How’s commercial real estate?
Stronger market keeps NH brokers, appraisers, builders and lenders busy
Daily, I am asked, “How is commercial real estate?” I respond “we are busy.” I am working on several large advisory projects while brokerage/transactional activity is steady.
Generally, there has not been much recent development of new space, so inventories are tight. In Concord, we are looking for a 5,000-square-foot building to buy (affordably) for a professional services firm. We have looked at a half-dozen – slim pickings. From Manchester south to Salem or Nashua, we have need for three 15,000-square-foot to 30,000-square-foot buildings, each with warehouse, assembly, office and showroom. Again, not much out there.
The market should be responding with new development, but construction costs have risen sharply over the past 12-18 months. This is making users skittish. Many think there is a correction coming (soon?) and do not want to buy or build at the peak of the market. Yet space, specifically a roof over one's head, is a necessity and so when you need it, you need it.
I was researching the availability of good, experienced commercial appraisers. They are all busy through the summer, so the beat goes on. Contractors are busy, the same for commercial lenders. So as of this writing, for commercial real estate we see more of the same, at least to or through the fall.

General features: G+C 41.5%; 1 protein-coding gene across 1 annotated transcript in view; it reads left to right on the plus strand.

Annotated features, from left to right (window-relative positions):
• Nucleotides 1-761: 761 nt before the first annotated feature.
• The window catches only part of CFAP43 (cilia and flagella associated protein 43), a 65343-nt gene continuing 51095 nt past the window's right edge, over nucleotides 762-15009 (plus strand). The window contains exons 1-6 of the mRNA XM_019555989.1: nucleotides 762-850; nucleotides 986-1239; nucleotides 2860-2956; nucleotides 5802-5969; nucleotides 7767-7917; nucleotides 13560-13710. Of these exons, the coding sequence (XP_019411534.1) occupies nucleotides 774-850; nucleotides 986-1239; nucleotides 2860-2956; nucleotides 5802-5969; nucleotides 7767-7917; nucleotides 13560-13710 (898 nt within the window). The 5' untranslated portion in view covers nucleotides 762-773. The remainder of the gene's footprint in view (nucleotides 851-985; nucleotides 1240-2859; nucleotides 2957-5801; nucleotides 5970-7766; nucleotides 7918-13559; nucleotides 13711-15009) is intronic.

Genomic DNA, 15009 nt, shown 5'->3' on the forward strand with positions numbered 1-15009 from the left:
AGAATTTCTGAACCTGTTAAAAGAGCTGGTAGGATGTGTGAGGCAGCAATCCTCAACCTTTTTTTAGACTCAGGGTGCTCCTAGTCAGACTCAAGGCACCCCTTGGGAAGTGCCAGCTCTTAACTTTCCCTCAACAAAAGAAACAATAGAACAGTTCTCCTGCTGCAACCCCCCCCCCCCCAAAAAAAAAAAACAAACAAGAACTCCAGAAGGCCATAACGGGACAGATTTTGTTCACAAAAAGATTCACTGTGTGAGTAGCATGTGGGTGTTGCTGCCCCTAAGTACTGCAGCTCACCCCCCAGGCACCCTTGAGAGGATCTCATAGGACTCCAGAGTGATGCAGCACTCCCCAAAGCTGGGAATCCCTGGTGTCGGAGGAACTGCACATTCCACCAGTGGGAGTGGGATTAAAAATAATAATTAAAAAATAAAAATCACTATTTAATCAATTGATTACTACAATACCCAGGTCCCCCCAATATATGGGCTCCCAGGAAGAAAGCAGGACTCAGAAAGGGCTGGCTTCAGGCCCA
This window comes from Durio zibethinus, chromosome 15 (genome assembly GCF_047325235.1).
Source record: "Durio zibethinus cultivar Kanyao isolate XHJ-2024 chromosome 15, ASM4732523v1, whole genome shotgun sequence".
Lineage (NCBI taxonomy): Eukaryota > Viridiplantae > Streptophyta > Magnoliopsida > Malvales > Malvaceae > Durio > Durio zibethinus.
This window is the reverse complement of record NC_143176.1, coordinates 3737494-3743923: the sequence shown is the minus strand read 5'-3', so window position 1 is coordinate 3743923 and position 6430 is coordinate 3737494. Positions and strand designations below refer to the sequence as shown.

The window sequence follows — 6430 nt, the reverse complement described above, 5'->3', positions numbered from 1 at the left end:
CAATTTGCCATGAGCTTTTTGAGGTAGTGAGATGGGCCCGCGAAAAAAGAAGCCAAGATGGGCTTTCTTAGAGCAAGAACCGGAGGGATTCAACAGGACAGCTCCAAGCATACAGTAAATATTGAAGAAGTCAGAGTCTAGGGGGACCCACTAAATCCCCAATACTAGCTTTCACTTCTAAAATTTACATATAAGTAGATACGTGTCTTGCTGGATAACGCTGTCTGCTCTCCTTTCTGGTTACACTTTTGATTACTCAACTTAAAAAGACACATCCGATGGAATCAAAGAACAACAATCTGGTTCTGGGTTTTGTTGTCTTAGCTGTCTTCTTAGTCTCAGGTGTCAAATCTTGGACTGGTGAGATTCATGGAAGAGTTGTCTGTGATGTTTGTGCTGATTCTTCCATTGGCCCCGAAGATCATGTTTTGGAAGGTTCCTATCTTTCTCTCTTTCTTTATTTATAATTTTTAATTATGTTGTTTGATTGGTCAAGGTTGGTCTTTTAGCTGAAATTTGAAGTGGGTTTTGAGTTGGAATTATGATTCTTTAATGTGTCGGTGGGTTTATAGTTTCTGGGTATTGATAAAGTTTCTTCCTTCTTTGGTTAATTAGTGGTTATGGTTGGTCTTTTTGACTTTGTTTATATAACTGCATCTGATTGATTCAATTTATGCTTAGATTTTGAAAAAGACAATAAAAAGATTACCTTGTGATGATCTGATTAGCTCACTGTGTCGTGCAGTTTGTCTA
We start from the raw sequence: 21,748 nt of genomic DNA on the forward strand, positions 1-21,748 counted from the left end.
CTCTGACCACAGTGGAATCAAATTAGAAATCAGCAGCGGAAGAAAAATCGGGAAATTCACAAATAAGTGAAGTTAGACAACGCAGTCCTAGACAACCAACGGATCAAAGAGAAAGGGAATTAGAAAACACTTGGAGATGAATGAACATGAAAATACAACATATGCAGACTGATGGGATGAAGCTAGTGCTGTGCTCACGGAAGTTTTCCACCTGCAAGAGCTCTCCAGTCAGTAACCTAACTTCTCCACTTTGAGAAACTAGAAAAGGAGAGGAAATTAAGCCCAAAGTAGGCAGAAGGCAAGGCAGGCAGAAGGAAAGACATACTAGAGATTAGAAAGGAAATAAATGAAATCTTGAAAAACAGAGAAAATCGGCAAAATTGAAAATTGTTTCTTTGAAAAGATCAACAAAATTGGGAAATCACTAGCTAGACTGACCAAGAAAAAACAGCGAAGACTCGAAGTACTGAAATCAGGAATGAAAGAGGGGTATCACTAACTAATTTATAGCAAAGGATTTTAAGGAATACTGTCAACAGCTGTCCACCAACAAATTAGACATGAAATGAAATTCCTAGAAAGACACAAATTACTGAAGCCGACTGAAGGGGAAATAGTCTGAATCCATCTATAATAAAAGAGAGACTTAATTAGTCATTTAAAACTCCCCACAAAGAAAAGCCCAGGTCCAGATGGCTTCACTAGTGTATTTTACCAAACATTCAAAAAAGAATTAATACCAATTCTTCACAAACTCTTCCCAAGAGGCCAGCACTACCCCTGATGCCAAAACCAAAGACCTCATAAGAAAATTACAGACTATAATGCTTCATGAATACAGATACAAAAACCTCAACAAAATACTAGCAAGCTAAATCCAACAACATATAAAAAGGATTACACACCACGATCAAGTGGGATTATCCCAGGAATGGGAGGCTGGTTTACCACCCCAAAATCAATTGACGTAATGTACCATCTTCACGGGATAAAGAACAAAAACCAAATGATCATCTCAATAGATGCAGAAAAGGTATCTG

What the current market has done is get developers focused on retrofitting existing buildings to new uses. We have seen the big brick mill buildings converted to housing for many years. But in Manchester, Bill Binnie converted the Amoskeag Bank building to apartments (previously office space). Former manufacturing buildings are now “flex” space – a combination of office, R&D assembly and distribution.
The in-place value of structures, even gutted (what is now called “core and shell”) is significant. An added bonus for towns is the potential increase in assessed value from these older, often obsolete properties.
Even more interesting is the slow redevelopment of brownfield sites. In Penacook Village in Concord, the old tannery site is finally going to host 50 rental apartments. And in Franklin, some of their very old (and tired) mill buildings by the river are being converted to housing.
In the single-family housing sector, downsizing is all the rage. McMansions are out and smaller homes (1,200-1,800 square feet) are in. Jon Chorlian in Concord is converting Sacred Heart Church into 10 residential condos. He also hopes to build 10 cottages on the former St. Peter’s property. Rents and purchase prices for residential units in New Hampshire's downtown's are inching up, which is making the redevelopment of the upper floors now financially feasible.
Bill Norton, president of Norton Asset Management and principal of Harrington & Reeves, is a Counselor of Real Estate (CRE) and a Facilities Management Administrator (FMA). He can be reached at email@example.com.